Strict Classical Revival (and Restoration) Architecture
As opposed to Quasi-Classical architecture, Classic Revival architecture adhered to the strict and by now very expensive means of creating buildings. Thus, besides the date built, they are indistinguishable from true classics. Generally small in number, they are nonetheless well-represented among houses for the rich, government buildings, museums, memorials, and other structures that are meant to stand the test of time and continue to exude excellence centuries from now. Perhaps the most prolific architectural firm who creates in this style is "Robertson Partners".
Simplified Classical Architecture
Simplified Classical architecture is very widely used for commercial buildings and apartments in suburbs, small cities, and towns. While most cities strive for a long-lasting and monumental skyline and city center, often utilizing more expensive means to have these buildings created, the outskirts and smaller municipalities have lower densities and must be built more cost effectively. However, Cheapie architecture is unacceptable to most people and governments because of its lack of appeal. Thus, a large percentage of a city's outlying areas are designed to be beautiful yet cost effective, and hence the appeal of Simplified Classical architecture.
Progressive architecture has various sub-sets, and so is not a unified style. However, architects try to continue to progress an old idea to create new forms from it. César Pelli is a notable architect who creates in this way. His skyscrapers, such as the Electronas Towers in Kuala Lumpur and the Bank of Pemhakamik Corporate Center in Charlotte (which is Art Deco Progressive) evoke past ideas and nods to local cultures while creating fundamentally new styles of structures. The Jin Mao tower and Taibei 101 are also of this style. Progressive Architecture started around the 1980s and is still going strong now. It is often the architecture of choice for skyscrapers.
Crystal architecture grew from its infancy in the 1970s to a developed group of styles by the 1990s. "Crystal" refers to the fact that nearly all of the building is clad with windows. In the early years, this style was lambasted, as just another way to build cheap structures, a la Cheapie architecture. Because of the fear that this would ruin the movement, the crystal styles have diversified, and are now very rarely mere rectangular prisms. This style continues to develop, and interesting designs continue to be developed. Like Progressive architecture, this type is used mostly for skyscrapers.
Experimental Architecture could be anything that does not neatly fit into one of the above categories, nor in any classical or previously represented cultural styles. Experimental architecture does not fit into a single style, as its name suggests. Experimental architecture has been in existence for most of the 1900s and has continued to vary. Crystal architecture might have once been thought of as experimental, but as it became a style and thus became copied, it naturally ceased to be experimental. Experimental architecture is only used in certain situations, and many historical areas are zoned as to not let experimental architecture intrude.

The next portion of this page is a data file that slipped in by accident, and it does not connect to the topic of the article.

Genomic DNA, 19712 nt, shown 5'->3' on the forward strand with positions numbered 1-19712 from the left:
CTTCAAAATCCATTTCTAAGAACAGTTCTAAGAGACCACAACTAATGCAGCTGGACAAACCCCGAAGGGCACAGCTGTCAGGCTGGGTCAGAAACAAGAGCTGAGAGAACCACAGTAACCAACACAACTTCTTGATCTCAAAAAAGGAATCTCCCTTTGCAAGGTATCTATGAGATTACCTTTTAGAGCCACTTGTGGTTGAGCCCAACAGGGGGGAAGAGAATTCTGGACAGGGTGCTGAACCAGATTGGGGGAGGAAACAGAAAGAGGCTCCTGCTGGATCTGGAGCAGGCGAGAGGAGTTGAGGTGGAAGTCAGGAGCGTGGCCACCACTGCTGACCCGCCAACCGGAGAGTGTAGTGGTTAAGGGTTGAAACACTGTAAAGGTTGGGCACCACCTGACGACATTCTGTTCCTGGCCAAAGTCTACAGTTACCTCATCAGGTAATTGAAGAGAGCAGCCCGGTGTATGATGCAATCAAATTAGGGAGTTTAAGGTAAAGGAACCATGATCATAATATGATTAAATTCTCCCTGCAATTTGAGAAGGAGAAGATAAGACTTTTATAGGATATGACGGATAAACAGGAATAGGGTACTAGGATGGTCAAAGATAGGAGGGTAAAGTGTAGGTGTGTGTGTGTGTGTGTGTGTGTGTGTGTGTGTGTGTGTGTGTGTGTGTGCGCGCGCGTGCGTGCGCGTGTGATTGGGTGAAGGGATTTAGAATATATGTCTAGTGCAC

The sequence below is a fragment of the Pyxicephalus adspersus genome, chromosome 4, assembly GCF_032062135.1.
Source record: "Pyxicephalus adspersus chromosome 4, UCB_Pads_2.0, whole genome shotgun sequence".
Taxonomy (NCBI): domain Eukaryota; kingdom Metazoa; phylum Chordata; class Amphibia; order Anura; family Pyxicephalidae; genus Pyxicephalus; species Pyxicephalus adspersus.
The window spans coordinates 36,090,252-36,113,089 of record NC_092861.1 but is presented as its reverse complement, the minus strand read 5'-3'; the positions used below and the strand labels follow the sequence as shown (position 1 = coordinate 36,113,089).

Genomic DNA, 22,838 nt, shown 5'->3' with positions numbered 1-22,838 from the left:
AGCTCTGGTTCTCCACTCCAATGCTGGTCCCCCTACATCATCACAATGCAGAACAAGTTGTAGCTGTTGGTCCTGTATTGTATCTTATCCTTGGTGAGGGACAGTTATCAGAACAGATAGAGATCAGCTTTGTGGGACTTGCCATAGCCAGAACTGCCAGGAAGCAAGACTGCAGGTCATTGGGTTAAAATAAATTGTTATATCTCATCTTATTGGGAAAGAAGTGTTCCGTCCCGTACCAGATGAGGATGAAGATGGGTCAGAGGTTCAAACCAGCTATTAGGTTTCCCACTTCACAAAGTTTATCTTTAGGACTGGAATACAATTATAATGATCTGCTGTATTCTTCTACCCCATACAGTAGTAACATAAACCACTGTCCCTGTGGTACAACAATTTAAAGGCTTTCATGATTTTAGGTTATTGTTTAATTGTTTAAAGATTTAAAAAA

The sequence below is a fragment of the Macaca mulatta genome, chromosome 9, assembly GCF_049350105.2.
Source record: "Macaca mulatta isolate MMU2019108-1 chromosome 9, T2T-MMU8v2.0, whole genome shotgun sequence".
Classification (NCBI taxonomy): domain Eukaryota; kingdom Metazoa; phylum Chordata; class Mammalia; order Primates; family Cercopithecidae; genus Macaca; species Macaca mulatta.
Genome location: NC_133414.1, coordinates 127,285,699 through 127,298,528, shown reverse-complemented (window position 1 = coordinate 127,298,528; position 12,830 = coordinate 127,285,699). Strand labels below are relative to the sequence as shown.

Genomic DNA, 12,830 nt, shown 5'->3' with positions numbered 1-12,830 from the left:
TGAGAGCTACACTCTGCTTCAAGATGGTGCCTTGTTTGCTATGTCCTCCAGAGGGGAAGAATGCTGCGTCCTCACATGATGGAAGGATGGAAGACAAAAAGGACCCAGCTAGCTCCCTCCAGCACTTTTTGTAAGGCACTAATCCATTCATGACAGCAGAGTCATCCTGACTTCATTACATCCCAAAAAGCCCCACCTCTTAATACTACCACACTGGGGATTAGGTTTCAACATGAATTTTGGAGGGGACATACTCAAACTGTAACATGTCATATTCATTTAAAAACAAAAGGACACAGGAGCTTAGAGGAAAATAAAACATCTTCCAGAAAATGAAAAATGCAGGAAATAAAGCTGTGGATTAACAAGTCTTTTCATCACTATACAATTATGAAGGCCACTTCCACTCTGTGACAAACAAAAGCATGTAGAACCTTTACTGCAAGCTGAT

Other Styles and Mixed Styles
Around the world, there exist many takes on modern architecture. "Regional architecture" is not a single style, but basically means that the style is based on a certain culture. Very rarely is architecture actually thought of as regionalist. Instead, it is thought of as "Chinese", "Malay", "Middle Eastern", or something else depending on the culture that the style is derived from. Thus, the classical, as well as perhaps Art Deco styles listed above would fall into the "European" regional classification. As with the European styles, other regional styles are often changed in some way and thus gets added a "Progressive" (or occasionally, a "Crystal" or "Experimental") ending (or beginning) to the name. This means that there are groups of styles under the heading of "Chinese Progressive" and "Middle Eastern Progressive. Generally, the last name is the more dominant, so "Chinese Progressive" is more Progressive, while "Progressive Chinese" is more Chinese. In addition, different cultural architecture is sometimes mixed (especially in societies where both cultures have a great pull), leading to groups of styles such as "Chinese European", "North Indian European", and many others.
List of various cities and their major styles built in the 20th century
Note that "Quasi-Classical", "Strict Classical Revival", and "Simplified Classical" are here all listed as "Classical". Also, note that the "Medieval" (or "Gothic") style is, for convenience, considered as a sub-set of classical in the context of this page.
- New York City, New England - Classical, Art Deco, Progressive
- Paris, France - Classical (with a great wealth of varieties)
- Sundarapore, Sundarapore - Classical Shophouse, Progressive, Classical, Chinese-European, Art Deco
- Shanghai, Yue - Progressive, Classical, Chinese-European, Chinese-Progressive, Experimental
- Tokyo, Japan - Cheapie, Japanese-Cheapie, Experimental, Japanese
- Cusco, Kuskalla Suyu - Northwestern Pachan, Classical, Crystal
- Mzizima, Tanganyika - East African, Cheapie
Famous currently operating modern architects and firms
- Quinlan Terry - Classical Revival
- César Pelli and Associates - Progressive
- DP Architects - Art Deco, Progressive, Experimental, Crystal
- Ricardo Gutierrez - Quasi-Classical
- Robertson Partners (Richardson Robertson III) - Quasi-Classical, Classical Revival
- Skidmore, Owings & Merrill LLP - Progressive, Crystal, Experimental
- Smallwood, Reynolds, Stewart, Stewart & Associates - Art Deco, Progressive